• Terminal Services Virtual Channels API
  • Configuring Printer Redirection
  • Configuring Client Settings
  • Disabling Virtual Channels
  • Printer Queues Overview
  • Automatic Printer Queues
  • Automatic Printer Naming Convention
  • Operating System Windows 2000 Terminal Services Printer Redirection




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    RDP Thin Client Fundamentals


    Thin clients can connect to a Terminal Server with less of the hardware and software overhead associated with a full-featured PC. Thin clients can be purchased without hard drives, CD ROMs, or removable media, and can boot from Read Only Memory (ROM). Many of these clients run the Windows CE operating system. Some may have COM and parallel ports, while others may not. The lack of moving parts and subsequent price of thin clients can make them very attractive alternatives to full-featured PCs on the client side.

    Thin clients use a subset of the drivers found in NTPRINT_PARSED.TXT on the thin client. When these clients have a printer installed, it will be installed from this list. They will redirect their queues in exactly the same way as a full-featured client. As a result, with thin clients, you are always guaranteed to have a driver that will redirect and work on your Terminal Server for redirected printing.


    Terminal Services Virtual Channels API


    Virtual Channels transmit channel-specific commands and data between the Terminal Server and its clients. Because Virtual Channels run under the RDP stream, they use the same encryption level as the RDP connection itself. Virtual Channels in RDP allow for lossless communication between client and server components over the main RDP data connection. Virtual Channel data is application-specific. Virtual Channels are negotiated between client and server at connection time, and can be extended by third parties to include a variety of additional features.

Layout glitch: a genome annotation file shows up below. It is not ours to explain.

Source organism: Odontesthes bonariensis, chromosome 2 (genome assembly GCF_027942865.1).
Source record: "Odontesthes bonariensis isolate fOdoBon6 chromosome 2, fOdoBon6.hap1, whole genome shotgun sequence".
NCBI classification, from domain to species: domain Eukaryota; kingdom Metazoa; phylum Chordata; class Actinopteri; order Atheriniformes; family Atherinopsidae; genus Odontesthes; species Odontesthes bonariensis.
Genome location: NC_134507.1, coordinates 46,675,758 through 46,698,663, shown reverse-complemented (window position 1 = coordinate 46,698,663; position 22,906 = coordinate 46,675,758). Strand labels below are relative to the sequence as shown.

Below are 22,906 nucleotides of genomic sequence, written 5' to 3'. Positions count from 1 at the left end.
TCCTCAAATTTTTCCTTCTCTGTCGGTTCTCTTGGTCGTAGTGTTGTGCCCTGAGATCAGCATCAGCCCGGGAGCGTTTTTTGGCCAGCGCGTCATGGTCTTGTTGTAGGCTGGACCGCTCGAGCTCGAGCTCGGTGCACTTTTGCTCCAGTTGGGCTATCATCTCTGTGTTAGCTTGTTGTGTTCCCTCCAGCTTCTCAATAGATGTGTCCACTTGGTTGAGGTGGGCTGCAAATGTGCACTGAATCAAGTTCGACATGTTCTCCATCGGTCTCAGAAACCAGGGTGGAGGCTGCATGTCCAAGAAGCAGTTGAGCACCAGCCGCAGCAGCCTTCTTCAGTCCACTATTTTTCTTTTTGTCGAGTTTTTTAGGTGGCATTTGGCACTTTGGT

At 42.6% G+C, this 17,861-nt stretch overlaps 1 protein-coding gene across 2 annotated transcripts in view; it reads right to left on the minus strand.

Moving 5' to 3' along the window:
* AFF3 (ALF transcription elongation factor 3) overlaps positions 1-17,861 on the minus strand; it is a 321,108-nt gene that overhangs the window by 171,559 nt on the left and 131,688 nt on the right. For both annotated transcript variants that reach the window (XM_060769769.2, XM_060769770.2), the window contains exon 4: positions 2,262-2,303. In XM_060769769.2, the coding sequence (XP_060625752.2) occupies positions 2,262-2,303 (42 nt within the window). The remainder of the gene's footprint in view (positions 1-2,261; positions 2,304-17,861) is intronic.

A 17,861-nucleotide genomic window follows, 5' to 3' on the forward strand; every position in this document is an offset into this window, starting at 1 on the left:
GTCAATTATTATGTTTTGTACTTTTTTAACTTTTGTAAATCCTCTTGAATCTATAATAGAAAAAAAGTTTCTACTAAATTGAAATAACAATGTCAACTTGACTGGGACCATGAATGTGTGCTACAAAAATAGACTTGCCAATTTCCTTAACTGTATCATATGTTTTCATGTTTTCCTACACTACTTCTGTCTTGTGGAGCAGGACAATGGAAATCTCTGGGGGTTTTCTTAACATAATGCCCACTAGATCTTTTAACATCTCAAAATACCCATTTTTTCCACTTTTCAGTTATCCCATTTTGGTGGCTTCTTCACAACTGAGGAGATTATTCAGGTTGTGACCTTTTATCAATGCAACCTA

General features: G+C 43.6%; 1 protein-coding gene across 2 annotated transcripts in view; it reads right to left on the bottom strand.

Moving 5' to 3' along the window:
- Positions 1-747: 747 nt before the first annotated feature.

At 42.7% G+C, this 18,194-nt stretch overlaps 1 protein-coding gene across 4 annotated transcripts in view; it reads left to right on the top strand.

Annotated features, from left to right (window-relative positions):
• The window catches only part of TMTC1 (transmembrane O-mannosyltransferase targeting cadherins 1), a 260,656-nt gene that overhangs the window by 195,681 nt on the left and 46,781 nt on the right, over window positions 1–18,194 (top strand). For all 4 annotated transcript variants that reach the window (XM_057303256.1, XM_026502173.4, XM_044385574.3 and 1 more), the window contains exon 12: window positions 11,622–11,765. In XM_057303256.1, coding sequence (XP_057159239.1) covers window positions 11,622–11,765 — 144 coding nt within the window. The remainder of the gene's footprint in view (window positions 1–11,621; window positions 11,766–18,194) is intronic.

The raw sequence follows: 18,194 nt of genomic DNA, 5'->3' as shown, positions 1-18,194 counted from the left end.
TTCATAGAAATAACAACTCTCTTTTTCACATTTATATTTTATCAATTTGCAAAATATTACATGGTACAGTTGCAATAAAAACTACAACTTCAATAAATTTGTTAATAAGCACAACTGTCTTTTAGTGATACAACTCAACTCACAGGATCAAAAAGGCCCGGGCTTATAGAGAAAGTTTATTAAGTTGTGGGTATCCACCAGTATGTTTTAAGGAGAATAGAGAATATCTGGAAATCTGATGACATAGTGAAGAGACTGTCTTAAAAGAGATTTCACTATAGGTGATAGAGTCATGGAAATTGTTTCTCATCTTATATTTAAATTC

Software developers can use the Terminal Server Virtual Channels Interface API to customize existing applications and even develop completely new applications contained within the RDP protocol. More information on extending Virtual Channels and how they operate is available in the Remote Desktop Protocol section of MSDN at the following location, or by searching for “Virtual Channel” on MSDN:



    http://msdn.microsoft.com/library/default.asp?url=/library/en-us/wcerdp/htm/cmconremotedesktopprotocolforwindowsce40.asp?frame=true

    Configuring Printer Redirection


    There are two ways to configure printer redirection. By configuring the client settings on the RDP-TCP protocol (Windows printer mapping is unchecked or enabled by default) and by allowing or disabling Virtual Channels in the Advanced permissions for RDP.

    Configuring Client Settings


    To access the Client Settings tab, follow these steps:

    1. Open the Terminal Services Configuration snap-in under Administrative Tools.

    2. Right-click on the RDP-Tcp connection under Connections in the right-hand pane.

    3. Choose Properties and then choose the Client Settings tab. Figure 1 shows the Windows printer mapping checkbox used for enabling or disabling printer redirection.




    Figure 1 Windows printer mapping checkbox

    Disabling Virtual Channels


    CAUTION: The Virtual Channels setting affects all redirection from the client to the server. Disabling the Virtual Channels setting will also prevent clipboard redirection and any other Virtual Channel features from working, in addition to disabling printer redirection.